Wednesday, November 25, 2015

Wednesday's Links to Writing & Marketing Blog Posts

By: Paula Munier

As a reader, a writer, and an agent, I read thousands of stories a year—or at least the opening pages of thousands of stories. And, all other things being equal, the reason I most often stop reading is a lack of narrative thrust.

Narrative thrust is the taut building of story, beat by beat, scene by scene, chapter by chapter, using the complexities of plot and character to propel the story forward in a dramatic arc that peaks at the climax. You must write each scene so that it leads logically to the next, as if you were connecting a model train, car by car, presenting story questions as you proceed down the track, pushing the action forward to its inevitable, if unpredictable, ending.

A lack of narrative thrust occurs when one scene does not logically lead to another.

You need to connect each scene, as readers need to know what the protagonist’s motives are, and what he wants in every scene. Only then will they care about what happens next. Otherwise your story will read as a series of random scenes strung together—rather than as a compelling narrative.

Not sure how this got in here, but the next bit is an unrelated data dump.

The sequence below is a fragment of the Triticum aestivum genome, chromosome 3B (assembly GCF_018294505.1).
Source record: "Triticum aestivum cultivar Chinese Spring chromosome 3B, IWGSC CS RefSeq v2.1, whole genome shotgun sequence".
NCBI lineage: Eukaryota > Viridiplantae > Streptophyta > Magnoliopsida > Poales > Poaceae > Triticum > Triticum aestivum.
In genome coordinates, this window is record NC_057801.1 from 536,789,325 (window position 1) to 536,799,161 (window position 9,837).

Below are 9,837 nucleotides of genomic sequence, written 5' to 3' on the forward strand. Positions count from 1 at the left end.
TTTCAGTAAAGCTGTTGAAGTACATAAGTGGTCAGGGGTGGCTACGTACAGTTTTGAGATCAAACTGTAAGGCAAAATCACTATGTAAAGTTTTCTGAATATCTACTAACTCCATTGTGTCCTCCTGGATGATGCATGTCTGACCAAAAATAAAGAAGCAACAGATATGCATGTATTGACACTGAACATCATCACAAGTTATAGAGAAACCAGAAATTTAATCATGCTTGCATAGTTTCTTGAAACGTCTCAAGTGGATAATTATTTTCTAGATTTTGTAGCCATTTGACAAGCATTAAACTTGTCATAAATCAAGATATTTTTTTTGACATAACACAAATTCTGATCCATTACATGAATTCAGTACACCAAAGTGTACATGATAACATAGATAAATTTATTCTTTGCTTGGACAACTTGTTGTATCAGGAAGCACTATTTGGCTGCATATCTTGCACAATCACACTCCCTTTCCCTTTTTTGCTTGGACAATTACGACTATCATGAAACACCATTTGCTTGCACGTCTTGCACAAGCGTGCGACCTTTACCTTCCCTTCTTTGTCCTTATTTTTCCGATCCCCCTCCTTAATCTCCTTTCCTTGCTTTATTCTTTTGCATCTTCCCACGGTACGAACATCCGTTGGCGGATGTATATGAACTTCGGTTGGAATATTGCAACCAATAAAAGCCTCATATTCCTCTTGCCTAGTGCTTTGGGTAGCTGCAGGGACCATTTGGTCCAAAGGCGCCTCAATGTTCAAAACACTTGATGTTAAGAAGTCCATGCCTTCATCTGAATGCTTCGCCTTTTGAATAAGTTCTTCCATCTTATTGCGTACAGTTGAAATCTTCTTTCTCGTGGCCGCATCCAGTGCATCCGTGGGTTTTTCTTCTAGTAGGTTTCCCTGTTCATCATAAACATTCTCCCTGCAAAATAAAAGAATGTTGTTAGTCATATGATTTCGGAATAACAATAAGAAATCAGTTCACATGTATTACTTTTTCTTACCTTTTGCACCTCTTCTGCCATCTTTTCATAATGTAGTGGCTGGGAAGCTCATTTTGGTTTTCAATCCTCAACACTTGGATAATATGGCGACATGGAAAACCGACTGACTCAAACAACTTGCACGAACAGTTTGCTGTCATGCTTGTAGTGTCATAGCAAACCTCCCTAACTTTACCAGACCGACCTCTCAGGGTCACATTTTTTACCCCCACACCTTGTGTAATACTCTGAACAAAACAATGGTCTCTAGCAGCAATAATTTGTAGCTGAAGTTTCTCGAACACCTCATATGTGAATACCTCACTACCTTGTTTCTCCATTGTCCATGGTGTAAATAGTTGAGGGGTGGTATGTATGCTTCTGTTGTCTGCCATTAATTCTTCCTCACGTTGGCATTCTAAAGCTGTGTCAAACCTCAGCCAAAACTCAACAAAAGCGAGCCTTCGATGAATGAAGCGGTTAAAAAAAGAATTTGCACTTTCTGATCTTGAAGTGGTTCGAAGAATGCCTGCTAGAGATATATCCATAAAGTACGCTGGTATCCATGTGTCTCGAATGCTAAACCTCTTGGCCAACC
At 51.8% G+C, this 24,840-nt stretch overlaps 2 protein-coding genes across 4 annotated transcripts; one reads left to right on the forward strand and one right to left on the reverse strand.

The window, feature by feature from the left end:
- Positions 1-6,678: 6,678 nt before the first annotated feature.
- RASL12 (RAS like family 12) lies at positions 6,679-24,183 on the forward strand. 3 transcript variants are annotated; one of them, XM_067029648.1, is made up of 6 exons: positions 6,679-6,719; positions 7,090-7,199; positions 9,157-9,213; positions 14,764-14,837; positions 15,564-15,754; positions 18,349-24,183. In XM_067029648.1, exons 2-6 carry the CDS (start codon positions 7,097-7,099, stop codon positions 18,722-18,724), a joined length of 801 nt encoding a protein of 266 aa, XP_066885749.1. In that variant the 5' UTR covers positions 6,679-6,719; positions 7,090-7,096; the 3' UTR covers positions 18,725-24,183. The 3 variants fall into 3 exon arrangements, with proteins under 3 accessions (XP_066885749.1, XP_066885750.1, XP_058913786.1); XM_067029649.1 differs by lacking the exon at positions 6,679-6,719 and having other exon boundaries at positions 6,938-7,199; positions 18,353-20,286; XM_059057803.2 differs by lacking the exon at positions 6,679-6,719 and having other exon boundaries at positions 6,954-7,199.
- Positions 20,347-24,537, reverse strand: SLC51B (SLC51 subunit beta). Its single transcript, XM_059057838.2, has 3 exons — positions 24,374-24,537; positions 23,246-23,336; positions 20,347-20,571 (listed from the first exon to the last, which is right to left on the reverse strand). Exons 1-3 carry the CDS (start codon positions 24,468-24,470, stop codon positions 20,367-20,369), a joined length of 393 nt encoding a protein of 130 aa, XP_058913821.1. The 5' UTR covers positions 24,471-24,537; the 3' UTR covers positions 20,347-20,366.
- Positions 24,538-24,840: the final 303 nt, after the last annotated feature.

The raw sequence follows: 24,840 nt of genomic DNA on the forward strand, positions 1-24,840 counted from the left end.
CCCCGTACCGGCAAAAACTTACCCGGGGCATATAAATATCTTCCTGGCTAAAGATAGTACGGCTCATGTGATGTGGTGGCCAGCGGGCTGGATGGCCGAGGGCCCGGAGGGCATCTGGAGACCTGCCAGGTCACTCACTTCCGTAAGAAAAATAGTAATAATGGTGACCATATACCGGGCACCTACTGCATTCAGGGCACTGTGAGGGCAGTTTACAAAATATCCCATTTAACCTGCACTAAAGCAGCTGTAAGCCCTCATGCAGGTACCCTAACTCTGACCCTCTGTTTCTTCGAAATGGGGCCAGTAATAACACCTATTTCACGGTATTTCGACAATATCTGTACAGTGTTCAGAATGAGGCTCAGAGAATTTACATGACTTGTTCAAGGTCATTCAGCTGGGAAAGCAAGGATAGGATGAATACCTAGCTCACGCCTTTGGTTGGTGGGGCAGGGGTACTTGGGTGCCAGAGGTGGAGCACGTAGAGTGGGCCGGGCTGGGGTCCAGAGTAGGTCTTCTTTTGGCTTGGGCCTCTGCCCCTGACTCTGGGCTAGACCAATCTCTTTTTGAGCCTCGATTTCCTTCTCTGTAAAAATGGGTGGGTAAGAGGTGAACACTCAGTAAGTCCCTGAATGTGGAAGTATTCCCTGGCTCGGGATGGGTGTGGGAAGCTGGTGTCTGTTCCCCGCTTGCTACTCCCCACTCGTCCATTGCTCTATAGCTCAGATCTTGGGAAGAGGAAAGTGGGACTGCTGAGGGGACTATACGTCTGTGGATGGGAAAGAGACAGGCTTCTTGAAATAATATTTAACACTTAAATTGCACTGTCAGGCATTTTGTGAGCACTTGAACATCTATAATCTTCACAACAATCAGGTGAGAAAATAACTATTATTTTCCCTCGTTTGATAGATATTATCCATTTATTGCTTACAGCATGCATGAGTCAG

Narrative thrust provides momentum for a story; it’s the gas that fuels your story’s engine. You can also think of it as the magnet that pulls the reader through the story. You know it when you experience it—just think of the last story that kept you up all night, the last novel you couldn’t read fast enough and yet didn’t want to end.

But recognizing narrative thrust as a reader and knowing how to create it as a writer are two very different things. So let’s take a look at how you can enhance the narrative thrust of your story—and how you may be unwittingly sabotaging it.

The Art of the Story Question

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If you missed my writing & marketing tweets and retweets yesterday, here they are again:
Happy running and writing, Kathy

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